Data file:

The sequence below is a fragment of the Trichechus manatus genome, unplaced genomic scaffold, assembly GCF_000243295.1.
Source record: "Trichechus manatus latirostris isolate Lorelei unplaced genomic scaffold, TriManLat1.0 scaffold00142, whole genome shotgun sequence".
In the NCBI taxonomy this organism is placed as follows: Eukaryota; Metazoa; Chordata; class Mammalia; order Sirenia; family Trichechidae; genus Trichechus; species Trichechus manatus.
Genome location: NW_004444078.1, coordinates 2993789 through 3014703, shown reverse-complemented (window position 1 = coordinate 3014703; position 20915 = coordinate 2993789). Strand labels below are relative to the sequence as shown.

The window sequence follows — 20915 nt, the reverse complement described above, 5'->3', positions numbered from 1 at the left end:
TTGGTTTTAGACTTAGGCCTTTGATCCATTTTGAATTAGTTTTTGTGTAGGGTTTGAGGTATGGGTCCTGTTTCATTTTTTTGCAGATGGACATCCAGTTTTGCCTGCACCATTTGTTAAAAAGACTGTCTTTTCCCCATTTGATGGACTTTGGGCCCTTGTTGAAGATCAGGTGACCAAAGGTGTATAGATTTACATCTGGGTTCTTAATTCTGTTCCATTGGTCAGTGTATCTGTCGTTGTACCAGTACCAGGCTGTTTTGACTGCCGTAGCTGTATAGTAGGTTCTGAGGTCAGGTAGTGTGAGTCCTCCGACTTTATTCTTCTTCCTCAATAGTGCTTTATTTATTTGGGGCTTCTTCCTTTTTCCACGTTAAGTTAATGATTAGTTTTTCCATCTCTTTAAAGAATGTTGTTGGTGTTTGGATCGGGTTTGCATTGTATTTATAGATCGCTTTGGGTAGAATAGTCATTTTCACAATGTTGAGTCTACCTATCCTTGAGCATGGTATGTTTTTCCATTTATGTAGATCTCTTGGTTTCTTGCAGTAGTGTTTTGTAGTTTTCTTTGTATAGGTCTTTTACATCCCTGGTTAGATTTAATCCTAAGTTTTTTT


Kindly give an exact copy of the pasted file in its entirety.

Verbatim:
The sequence below is a fragment of the Trichechus manatus genome, unplaced genomic scaffold, assembly GCF_000243295.1.
Source record: "Trichechus manatus latirostris isolate Lorelei unplaced genomic scaffold, TriManLat1.0 scaffold00142, whole genome shotgun sequence".
In the NCBI taxonomy this organism is placed as follows: Eukaryota; Metazoa; Chordata; class Mammalia; order Sirenia; family Trichechidae; genus Trichechus; species Trichechus manatus.
Genome location: NW_004444078.1, coordinates 2993789 through 3014703, shown reverse-complemented (window position 1 = coordinate 3014703; position 20915 = coordinate 2993789). Strand labels below are relative to the sequence as shown.

The window sequence follows — 20915 nt, the reverse complement described above, 5'->3', positions numbered from 1 at the left end:
TTGGTTTTAGACTTAGGCCTTTGATCCATTTTGAATTAGTTTTTGTGTAGGGTTTGAGGTATGGGTCCTGTTTCATTTTTTTGCAGATGGACATCCAGTTTTGCCTGCACCATTTGTTAAAAAGACTGTCTTTTCCCCATTTGATGGACTTTGGGCCCTTGTTGAAGATCAGGTGACCAAAGGTGTATAGATTTACATCTGGGTTCTTAATTCTGTTCCATTGGTCAGTGTATCTGTCGTTGTACCAGTACCAGGCTGTTTTGACTGCCGTAGCTGTATAGTAGGTTCTGAGGTCAGGTAGTGTGAGTCCTCCGACTTTATTCTTCTTCCTCAATAGTGCTTTATTTATTTGGGGCTTCTTCCTTTTTCCACGTTAAGTTAATGATTAGTTTTTCCATCTCTTTAAAGAATGTTGTTGGTGTTTGGATCGGGTTTGCATTGTATTTATAGATCGCTTTGGGTAGAATAGTCATTTTCACAATGTTGAGTCTACCTATCCTTGAGCATGGTATGTTTTTCCATTTATGTAGATCTCTTGGTTTCTTGCAGTAGTGTTTTGTAGTTTTCTTTGTATAGGTCTTTTACATCCCTGGTTAGATTTAATCCTAAGTTTTTTT